The reported problems with sound scripts in APCD 1.5 do not seem to have created any insurmountable difficulties for the top designers, and Wayne continues that trend here. Sounds are subtle and effective, always present while never calling undue attention to themselves.

An introduction to the course layout:

#1 (Par 4; 398/385/364/353/336 yards; HC 7) A lovely and straightforward opening hole with nice views of the adjacent fairways on both sides. The fairway is not as narrow as it first appears, actually widening out in the 250-270 yard range, but its left-to-right slope may make it more difficult for you to keep your tee shot on the left side for the more favorable approach angle.

#2 (Par 4; 439/420/409/401/393 yards; HC 1) The fairway here is heavily bunkered down the left side, but the further right you go to avoid them, the more the large, deep bunker to the right front of the green comes into play on your approach. The fairway slopes from right to left and conceals the green from the tee; the front of the green also slopes rather sharply back toward you.

#3 (Par 3; 175/166/147/131/127 yards; HC 15) A drive over an attractive pond to a green with a steep bank in front and a deep bunker front right means you do not want to be short off the tee. A pin placement on the left may be safely attacked, but watch out if the pin is on the right.

#4 (Par 5; 540/509/472/466/452 yards; HC 17) An elevated tee looks through a chute to a fairway guarded by bunkers on both sides. The uphill slope probably precludes reaching the green in two from the back, but there is a safe area to the right of the green from which you can execute a short chip shot. In keeping with its handicap, this proved to be one of the easiest holes for the AI golfers.

#5 (Par 4; 429/403/398/377/347 yards; HC 3) The tee-area planting makes this one of the more attractive opening shots in Links. The elevated tee plays to a fairway that ends about 280 yards out, so you must be careful not to use too much club (a 3W generally works well with RTS). The approach will be a 7-8I to an elevated green that slopes back toward you. This was one of the tougher holes for the AI players.

#6 (Par 5; 569/551/536/515/492 yards; HC 5) Your first big choice off the tee, as the fairway is split by a large bunker complex in the 250-300 yard range. Taking the safer left route precludes reaching the green in two; the riskier right route gives you a narrow landing area with water short and long, but the reward for success is a setup for a possible eagle.

#7 (Par 3; 177/168/144/132/122 yards; HC 11) A straightforward tee shot to a kidney-shaped green protected by bunkers front, back, and left. The green slopes from back left to front right.

#8 (Par 4; 465/450/421/391/379 yards; HC 9) A nice view off the tee of a slight dogleg to the right with water down the right side and bunkers toward the end of the landing area on the left; if the wind is at your back, a 3W is the safer choice. The further you go toward the safety of the left side, the more your approach shot to the elevated and tiered green must contend with a deep green-front bunker.

#9 (Par 4; 467/451/438/431/415 yards; HC 13) A longer and narrower variation of #1, with the adjacent fairways visible on both sides, and with the addition of two fairway bunkers. If you can go left and carry the left bunker (which starts about 245 yards out), you will have a much simpler approach shot. The green slopes back toward you, so be sure to use enough club.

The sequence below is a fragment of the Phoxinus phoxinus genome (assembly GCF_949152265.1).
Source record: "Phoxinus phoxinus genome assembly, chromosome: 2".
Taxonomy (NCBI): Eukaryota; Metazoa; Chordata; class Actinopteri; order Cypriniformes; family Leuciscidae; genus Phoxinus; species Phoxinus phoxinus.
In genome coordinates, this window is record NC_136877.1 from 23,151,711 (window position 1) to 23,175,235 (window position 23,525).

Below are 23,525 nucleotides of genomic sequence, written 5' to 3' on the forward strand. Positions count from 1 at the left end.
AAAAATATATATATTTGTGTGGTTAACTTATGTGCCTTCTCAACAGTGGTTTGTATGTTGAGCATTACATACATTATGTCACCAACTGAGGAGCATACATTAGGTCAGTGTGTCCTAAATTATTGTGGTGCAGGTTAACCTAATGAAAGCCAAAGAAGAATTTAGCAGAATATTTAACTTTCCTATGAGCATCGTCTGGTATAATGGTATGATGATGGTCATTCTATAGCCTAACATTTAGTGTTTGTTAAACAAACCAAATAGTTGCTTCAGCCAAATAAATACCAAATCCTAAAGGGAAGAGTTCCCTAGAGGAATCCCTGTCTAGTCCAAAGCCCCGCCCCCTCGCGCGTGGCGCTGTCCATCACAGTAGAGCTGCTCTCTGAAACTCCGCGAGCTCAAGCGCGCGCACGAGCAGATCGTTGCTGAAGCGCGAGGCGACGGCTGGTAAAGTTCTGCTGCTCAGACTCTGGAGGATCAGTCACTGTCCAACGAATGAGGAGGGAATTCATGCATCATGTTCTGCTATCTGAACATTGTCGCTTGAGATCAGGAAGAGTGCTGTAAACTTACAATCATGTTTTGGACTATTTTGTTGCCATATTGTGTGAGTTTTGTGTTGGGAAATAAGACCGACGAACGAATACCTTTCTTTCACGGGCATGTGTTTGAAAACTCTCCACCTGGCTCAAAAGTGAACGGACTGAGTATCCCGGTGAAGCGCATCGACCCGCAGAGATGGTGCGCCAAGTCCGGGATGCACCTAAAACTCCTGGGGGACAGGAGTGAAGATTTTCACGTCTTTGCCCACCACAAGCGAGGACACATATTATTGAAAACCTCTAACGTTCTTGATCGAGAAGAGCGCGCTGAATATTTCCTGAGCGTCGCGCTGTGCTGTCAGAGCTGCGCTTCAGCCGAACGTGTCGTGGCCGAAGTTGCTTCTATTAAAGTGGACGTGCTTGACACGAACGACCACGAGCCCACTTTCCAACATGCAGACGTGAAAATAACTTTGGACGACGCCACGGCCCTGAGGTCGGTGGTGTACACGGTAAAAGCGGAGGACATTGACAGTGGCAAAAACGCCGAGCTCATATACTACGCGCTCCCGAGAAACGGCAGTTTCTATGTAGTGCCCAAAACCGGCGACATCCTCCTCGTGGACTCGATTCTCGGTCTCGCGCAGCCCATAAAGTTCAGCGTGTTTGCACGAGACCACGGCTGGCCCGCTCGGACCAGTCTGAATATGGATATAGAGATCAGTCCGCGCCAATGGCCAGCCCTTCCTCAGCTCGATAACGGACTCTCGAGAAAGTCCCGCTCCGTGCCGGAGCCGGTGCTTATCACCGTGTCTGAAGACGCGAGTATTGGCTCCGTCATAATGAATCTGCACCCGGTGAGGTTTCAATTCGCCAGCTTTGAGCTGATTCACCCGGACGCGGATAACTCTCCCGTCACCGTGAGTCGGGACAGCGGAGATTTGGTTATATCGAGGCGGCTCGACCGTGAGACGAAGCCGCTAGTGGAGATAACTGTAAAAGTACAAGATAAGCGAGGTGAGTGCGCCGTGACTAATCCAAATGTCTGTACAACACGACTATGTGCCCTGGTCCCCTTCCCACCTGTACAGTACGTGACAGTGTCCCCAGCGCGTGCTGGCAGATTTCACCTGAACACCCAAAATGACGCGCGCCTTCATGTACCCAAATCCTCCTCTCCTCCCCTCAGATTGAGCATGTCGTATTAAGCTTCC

#10 (Par 4; 447/410/395/378/363 yards; HC 14) This hole features a segmented fairway with an elevation drop to the second section, so the green is not visible from the tee. A tee shot that avoids the bunkers to the right of the fairway without going too far left gives the best angle of approach to the green, which slopes back toward you. The pond to the left should not be in play unless you really pull your approach.

#11 (Par 3; 205/193/162/154/144 yards; HC 6) A lovely par-3 that plays downhill over a pond to a green located up a steep rise from the water and protected by bunkers front and back.

#12 (Par 5; 552/532/507/499/481 yards; HC 5) A sometimes-reachable par-5 that plays straight ahead and downhill, with fairway bunkers left in the 250-275 yard range and right in the 280-310 yard range and a significant right-to-left slope that may affect your second shot. The approach plays over a stream to a well-guarded green that slopes from the back right to the front left. This was one of the easier holes for the AI golfers.

#13 (Par 4; 313/285/277/267/248 yards; HC 18) A short par-4 that may be reachable from the tee and will certainly tempt you to try. If you miss, your ball will almost certainly find sand right or left, so the percentage play is a lay-up and a wedge shot for an easy birdie attempt.

#14 (Par 4; 403/367/335/307/289 yards; HC 10) Another straight and narrow par-4 between adjacent fairways, but this time with no bunkers at all. The green is tiered downward from back to front.

#15 (Par 3; 144/129/116/111/106 yards; HC 16) The shortest of the par-3’s plays over a brush-filled ravine to a green that slopes back right to front left and is protected by bunkers right and left. Be sure you have enough club to reach the putting surface.

#16 (Par 4; 456/428/419/406/389 yards; HC 4) A dogleg left with a bunker at the end of the landing area on the right. The approach shot, TPE’s most direct echo of Augusta National, is to a green guarded by water on the left and bunkers back and front on the right. The bridge to the left of the green should remind you of something. This turned out to be one of the more challenging holes for the AI golfers.

#17 (Par 4; 410/400/386/379/343 yards; HC 2) A dogleg right with multiple bunkers to the left and a single bunker, which can be carried off the tee, in the 240-255 yard range right. The approach is uphill to a green guarded by a bunker right front. The green itself slopes back right to front left.

#18 (Par 5; 596/551/513/471/440 yards; HC 12) Some people are already calling this the best finishing hole in Links. I will simply say that I cannot think of a better one. From the tee, you are faced with a dogleg right with bunkers in the center of the fairway about 255-305 yards out. The safer play to the left of the bunkers leaves you with no hope of reaching the green in two. If you choose to go right, you must thread a narrow passage between the central bunkers and three more to the right of the fairway, but the payoff is a direct shot of about 250 yards over the lake to the green, and a realistic shot at an eagle.